Posted Mar 23, 2011 05:10 pm CDT
This week at Going Paperless, Young Conaway Stargatt & Taylor associate Molly DiBianca gives a shout-out to a Paris partner at the law firm Bird & Bird who doesn’t share her “hesitancy to make [his] comedic debut via Outlook” and who wrote a very frank out-of-office autoreply message that was published on RollOnFriday. Here is the message:
From: Alain Gorny
Subject: Out of office
I am NOT travelling on business or similar: I am just taking my Friday OFF and will be your slave again on Monday.
Please kindly liaise with my wonderful Team.
Thank you for your understanding
Dibianca says she fancies herself “to be the nonstandard, nonboring lawyer type, and I cringe to think that my out-of-office autoreply message may reflect otherwise. But I also worry that this is not the place to express myself creatively. It is, after all, a business message.”
Gorny told the ABA Journal that he received dozens of messages from lawyers and nonlawyers around the world regarding his out-of-office message in the weeks since it was sent. And while Gorny said the reactions to it from other partners at his firm were mixed—most didn’t react at all, he said, while “some had an LOL” and “some expressed real concern about the fact that a client might have seen the [message] and what he/she would think of the whole firm”—there have so far been no negative consequences. In fact, Gorny said that shortly after the message went out, he landed a client he’d been trying to attract for six years, and the general counsel mentioned the out-of-office autoreply message in the phone conversation sealing the deal.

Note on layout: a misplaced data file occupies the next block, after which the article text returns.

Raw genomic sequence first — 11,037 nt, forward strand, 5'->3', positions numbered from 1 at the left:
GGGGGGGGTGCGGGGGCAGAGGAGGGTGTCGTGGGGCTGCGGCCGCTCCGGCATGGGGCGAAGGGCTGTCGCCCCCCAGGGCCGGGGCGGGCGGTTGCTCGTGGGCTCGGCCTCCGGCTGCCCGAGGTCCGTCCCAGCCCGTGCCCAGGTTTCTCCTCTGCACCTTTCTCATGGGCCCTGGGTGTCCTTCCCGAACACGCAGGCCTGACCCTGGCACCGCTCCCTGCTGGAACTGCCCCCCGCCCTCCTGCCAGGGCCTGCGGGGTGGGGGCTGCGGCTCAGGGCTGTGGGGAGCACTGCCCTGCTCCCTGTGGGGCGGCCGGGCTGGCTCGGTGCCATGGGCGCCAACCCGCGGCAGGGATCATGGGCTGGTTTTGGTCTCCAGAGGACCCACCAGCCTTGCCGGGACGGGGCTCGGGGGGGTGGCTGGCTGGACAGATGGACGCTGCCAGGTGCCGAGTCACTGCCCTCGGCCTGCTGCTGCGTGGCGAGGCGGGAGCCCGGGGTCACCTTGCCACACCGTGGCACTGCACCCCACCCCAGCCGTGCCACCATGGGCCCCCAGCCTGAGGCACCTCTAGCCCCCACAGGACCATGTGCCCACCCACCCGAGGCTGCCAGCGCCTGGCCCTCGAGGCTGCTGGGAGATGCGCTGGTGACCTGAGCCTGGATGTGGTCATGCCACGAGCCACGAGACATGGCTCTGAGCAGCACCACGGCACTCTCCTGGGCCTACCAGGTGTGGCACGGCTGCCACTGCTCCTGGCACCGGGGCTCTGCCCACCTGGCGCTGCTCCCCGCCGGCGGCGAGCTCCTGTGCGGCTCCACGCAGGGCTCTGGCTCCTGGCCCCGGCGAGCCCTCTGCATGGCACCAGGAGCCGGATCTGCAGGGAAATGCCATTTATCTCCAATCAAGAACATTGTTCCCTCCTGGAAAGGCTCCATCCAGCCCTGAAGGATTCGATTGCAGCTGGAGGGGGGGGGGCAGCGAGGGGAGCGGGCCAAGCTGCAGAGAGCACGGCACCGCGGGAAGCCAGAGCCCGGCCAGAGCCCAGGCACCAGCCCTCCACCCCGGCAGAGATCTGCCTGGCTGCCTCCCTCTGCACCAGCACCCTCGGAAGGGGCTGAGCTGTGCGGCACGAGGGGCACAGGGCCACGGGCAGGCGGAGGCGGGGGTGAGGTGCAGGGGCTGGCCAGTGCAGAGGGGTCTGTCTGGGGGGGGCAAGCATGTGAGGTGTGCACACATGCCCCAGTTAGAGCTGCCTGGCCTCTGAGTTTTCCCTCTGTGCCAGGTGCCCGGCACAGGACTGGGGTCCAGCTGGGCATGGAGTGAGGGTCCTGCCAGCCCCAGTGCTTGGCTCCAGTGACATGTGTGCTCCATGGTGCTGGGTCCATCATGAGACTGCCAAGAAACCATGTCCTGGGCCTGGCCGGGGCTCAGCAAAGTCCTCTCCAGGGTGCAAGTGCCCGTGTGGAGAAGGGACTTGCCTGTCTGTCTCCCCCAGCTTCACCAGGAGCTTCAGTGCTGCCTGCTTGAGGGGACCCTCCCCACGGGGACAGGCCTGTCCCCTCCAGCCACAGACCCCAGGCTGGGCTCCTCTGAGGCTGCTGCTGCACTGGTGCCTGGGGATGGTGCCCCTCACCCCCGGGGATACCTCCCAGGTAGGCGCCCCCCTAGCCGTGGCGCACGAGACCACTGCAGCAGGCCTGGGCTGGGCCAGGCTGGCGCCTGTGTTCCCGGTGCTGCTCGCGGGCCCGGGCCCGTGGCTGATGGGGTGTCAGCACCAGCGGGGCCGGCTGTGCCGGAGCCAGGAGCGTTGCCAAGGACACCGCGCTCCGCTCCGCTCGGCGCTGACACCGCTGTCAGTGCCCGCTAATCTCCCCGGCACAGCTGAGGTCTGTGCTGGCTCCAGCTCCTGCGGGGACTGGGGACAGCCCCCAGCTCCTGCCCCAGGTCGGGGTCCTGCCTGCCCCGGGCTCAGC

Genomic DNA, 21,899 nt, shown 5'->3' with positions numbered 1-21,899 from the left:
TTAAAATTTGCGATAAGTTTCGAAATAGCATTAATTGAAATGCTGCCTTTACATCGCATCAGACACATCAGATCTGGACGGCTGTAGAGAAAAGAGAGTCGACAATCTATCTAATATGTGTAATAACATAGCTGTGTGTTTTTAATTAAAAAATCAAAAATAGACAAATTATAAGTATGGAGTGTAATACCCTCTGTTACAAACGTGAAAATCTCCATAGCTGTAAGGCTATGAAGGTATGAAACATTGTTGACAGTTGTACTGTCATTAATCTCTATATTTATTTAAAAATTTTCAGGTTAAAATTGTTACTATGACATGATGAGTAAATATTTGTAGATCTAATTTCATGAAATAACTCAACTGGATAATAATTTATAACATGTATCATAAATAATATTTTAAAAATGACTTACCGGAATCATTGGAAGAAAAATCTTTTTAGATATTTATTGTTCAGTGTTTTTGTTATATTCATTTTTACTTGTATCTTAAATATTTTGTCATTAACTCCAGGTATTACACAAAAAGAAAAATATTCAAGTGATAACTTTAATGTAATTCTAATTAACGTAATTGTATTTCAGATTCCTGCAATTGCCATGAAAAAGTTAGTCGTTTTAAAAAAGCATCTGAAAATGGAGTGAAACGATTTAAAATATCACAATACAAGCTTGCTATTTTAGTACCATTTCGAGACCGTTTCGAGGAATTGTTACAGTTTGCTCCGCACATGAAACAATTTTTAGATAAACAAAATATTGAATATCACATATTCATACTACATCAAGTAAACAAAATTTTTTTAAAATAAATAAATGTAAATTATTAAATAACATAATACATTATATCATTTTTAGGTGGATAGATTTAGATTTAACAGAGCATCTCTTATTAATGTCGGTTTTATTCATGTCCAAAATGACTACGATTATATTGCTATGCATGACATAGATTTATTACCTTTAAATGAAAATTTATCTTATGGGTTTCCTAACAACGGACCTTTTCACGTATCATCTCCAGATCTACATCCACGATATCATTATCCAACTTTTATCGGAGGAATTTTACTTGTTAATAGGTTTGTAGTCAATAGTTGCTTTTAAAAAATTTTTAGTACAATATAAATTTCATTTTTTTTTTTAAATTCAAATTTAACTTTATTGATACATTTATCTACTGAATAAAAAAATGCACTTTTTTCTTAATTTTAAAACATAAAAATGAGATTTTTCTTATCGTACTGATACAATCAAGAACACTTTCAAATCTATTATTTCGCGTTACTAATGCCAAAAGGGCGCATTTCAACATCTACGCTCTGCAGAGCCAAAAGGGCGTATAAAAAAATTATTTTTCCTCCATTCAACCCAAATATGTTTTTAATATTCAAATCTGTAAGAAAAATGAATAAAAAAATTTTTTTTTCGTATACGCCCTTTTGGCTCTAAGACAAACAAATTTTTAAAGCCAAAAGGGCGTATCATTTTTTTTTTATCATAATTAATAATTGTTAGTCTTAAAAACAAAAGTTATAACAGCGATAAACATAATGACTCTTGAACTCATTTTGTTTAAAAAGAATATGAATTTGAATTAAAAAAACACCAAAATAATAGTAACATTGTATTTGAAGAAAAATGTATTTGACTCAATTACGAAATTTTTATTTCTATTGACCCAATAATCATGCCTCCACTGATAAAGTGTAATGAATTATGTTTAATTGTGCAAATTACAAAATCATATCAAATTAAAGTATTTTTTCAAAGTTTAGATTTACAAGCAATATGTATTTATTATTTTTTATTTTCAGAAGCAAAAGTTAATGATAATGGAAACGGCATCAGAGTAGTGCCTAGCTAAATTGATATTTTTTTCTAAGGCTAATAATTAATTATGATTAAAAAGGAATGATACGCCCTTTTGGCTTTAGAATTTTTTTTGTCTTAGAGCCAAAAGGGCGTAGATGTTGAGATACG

So this week, we’d like to ask you: How formal or informal are you in your interactions with your clients?
Do you let your personality and sense of humor shine through in your correspondence, website or on your business cards? Are quirky personal effects on display in your law firm office? Do you wear a pink suit in your online law firm bio photo or brand yourself with your clothing in any other way? Or do you see no reason to be anything but conservative and professional at all times?
And, of course, don’t hesitate to share client reactions to your decisions—positive or negative.
Answer in the comments.
Read the answers to last week’s question: Has a Case or a Client Ever Made You Fear for Your Life?
Posted by Barbara Rosenberg: “When I was a young and petite lawyer, a large and strong assigned criminal defendant whom I had been representing—and from whose case I had petitioned to withdraw—held me hostage in an enclosed jail cell with a large serrated tin can lid at my neck for six hours. He knocked out the lightbulb and wouldn’t let me speak for several hours. He finally negotiated a ‘deal’ permitting my release. Scary.”